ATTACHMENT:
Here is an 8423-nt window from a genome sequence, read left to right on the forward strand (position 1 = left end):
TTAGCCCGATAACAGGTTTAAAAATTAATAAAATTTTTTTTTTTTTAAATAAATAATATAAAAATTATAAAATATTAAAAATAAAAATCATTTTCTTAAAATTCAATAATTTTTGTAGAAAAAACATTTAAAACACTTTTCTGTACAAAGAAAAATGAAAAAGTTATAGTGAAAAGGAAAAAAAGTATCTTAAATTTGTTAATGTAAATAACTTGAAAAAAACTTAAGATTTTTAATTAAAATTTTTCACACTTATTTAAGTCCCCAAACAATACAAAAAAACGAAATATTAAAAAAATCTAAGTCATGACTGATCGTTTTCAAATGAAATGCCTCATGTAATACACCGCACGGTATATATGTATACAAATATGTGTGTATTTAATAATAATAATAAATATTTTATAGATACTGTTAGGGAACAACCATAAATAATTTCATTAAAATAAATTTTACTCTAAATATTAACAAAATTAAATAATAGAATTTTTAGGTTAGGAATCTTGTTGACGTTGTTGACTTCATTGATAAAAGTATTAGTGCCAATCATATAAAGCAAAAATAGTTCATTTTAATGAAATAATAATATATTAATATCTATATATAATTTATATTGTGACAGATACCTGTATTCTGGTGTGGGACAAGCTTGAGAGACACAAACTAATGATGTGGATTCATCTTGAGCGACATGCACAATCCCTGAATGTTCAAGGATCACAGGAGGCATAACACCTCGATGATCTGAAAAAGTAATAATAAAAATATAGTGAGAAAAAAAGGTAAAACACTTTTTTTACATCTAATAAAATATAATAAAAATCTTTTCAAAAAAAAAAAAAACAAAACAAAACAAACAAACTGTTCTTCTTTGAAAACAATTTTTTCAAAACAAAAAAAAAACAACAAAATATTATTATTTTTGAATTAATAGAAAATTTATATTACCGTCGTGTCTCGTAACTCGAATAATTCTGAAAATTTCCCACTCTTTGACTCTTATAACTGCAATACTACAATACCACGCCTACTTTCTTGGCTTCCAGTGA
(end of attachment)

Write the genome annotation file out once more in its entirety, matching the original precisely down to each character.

Here is an 8423-nt window from a genome sequence, read left to right on the forward strand (position 1 = left end):
TTAGCCCGATAACAGGTTTAAAAATTAATAAAATTTTTTTTTTTTTAAATAAATAATATAAAAATTATAAAATATTAAAAATAAAAATCATTTTCTTAAAATTCAATAATTTTTGTAGAAAAAACATTTAAAACACTTTTCTGTACAAAGAAAAATGAAAAAGTTATAGTGAAAAGGAAAAAAAGTATCTTAAATTTGTTAATGTAAATAACTTGAAAAAAACTTAAGATTTTTAATTAAAATTTTTCACACTTATTTAAGTCCCCAAACAATACAAAAAAACGAAATATTAAAAAAATCTAAGTCATGACTGATCGTTTTCAAATGAAATGCCTCATGTAATACACCGCACGGTATATATGTATACAAATATGTGTGTATTTAATAATAATAATAAATATTTTATAGATACTGTTAGGGAACAACCATAAATAATTTCATTAAAATAAATTTTACTCTAAATATTAACAAAATTAAATAATAGAATTTTTAGGTTAGGAATCTTGTTGACGTTGTTGACTTCATTGATAAAAGTATTAGTGCCAATCATATAAAGCAAAAATAGTTCATTTTAATGAAATAATAATATATTAATATCTATATATAATTTATATTGTGACAGATACCTGTATTCTGGTGTGGGACAAGCTTGAGAGACACAAACTAATGATGTGGATTCATCTTGAGCGACATGCACAATCCCTGAATGTTCAAGGATCACAGGAGGCATAACACCTCGATGATCTGAAAAAGTAATAATAAAAATATAGTGAGAAAAAAAGGTAAAACACTTTTTTTACATCTAATAAAATATAATAAAAATCTTTTCAAAAAAAAAAAAAACAAAACAAAACAAACAAACTGTTCTTCTTTGAAAACAATTTTTTCAAAACAAAAAAAAAACAACAAAATATTATTATTTTTGAATTAATAGAAAATTTATATTACCGTCGTGTCTCGTAACTCGAATAATTCTGAAAATTTCCCACTCTTTGACTCTTATAACTGCAATACTACAATACCACGCCTACTTTCTTGGCTTCCAGTGA